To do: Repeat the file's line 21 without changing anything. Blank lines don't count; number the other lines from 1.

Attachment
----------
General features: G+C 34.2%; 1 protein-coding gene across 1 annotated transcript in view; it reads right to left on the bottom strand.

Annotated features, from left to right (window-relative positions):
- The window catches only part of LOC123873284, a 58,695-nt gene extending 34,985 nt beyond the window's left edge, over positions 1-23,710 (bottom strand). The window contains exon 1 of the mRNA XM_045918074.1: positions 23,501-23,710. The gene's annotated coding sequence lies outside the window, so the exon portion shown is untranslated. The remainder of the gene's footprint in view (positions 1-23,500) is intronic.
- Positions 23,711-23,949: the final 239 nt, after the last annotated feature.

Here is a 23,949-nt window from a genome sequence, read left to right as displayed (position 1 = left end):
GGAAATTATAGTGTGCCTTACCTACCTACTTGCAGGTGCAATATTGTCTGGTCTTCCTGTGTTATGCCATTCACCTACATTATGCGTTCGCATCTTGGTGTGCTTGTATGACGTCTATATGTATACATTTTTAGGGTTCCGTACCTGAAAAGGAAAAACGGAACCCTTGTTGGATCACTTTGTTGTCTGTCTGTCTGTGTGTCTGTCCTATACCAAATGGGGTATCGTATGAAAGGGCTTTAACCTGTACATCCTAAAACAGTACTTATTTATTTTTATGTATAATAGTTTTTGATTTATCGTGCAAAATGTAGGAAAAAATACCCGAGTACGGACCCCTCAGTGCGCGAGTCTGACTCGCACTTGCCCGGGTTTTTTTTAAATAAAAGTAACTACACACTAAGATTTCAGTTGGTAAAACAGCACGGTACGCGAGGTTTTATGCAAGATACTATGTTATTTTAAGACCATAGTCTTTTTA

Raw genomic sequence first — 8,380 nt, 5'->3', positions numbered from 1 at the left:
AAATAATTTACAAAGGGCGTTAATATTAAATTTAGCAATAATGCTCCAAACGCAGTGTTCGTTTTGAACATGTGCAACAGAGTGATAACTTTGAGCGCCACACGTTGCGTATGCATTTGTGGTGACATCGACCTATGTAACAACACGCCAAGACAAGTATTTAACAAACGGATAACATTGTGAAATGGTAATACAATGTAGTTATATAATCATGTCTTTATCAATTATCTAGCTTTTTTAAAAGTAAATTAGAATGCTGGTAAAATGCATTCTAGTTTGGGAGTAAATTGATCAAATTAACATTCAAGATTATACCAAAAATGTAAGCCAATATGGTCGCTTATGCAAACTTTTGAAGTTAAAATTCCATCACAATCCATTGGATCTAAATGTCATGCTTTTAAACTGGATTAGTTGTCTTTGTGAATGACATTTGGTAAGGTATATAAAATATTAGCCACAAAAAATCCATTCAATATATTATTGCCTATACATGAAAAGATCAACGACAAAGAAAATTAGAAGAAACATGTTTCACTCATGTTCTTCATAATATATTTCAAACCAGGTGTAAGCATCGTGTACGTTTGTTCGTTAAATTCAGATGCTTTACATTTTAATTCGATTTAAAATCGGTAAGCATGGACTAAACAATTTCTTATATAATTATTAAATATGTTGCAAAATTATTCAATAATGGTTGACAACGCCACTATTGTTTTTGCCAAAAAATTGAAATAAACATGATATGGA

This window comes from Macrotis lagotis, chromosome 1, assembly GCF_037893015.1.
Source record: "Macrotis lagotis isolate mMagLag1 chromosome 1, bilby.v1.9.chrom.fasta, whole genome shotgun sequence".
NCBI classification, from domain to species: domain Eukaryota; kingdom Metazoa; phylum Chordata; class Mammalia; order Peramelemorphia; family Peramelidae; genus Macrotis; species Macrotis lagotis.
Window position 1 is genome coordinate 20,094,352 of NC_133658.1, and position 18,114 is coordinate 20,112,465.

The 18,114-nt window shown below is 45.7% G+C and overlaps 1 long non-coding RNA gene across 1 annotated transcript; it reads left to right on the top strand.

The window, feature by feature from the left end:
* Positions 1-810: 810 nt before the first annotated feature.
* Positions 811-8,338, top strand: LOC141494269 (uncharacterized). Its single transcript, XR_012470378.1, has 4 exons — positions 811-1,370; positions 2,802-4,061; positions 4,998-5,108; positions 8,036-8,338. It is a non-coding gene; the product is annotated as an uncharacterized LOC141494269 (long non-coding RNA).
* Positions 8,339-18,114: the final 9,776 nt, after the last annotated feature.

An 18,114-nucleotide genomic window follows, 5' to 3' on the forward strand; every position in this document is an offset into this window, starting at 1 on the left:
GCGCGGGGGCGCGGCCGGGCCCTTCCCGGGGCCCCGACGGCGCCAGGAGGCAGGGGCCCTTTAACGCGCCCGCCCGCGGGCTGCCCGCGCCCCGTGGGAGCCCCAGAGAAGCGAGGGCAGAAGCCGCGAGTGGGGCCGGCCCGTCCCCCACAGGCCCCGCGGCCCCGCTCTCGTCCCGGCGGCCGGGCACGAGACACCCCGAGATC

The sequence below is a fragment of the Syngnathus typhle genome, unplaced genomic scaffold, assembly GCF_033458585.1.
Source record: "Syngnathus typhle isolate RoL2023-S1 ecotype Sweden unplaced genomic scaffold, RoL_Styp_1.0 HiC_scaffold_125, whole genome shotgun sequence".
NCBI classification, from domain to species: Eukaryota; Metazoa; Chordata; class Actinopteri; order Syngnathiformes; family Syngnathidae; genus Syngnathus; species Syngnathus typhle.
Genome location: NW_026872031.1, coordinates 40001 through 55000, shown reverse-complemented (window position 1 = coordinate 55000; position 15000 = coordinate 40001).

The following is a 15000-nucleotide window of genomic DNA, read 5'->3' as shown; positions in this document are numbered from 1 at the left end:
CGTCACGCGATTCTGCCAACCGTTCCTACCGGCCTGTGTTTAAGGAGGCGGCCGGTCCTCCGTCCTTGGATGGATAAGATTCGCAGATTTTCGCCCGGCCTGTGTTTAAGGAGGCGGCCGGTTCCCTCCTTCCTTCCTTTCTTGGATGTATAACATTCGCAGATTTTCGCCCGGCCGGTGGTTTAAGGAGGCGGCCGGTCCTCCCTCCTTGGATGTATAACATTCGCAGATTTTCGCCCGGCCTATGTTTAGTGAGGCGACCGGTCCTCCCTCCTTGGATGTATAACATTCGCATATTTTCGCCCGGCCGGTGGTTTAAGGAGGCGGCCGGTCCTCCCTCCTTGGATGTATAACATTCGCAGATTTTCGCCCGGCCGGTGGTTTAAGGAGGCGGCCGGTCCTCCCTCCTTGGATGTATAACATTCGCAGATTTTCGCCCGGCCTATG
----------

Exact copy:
Source record: "Syngnathus typhle isolate RoL2023-S1 ecotype Sweden unplaced genomic scaffold, RoL_Styp_1.0 HiC_scaffold_125, whole genome shotgun sequence".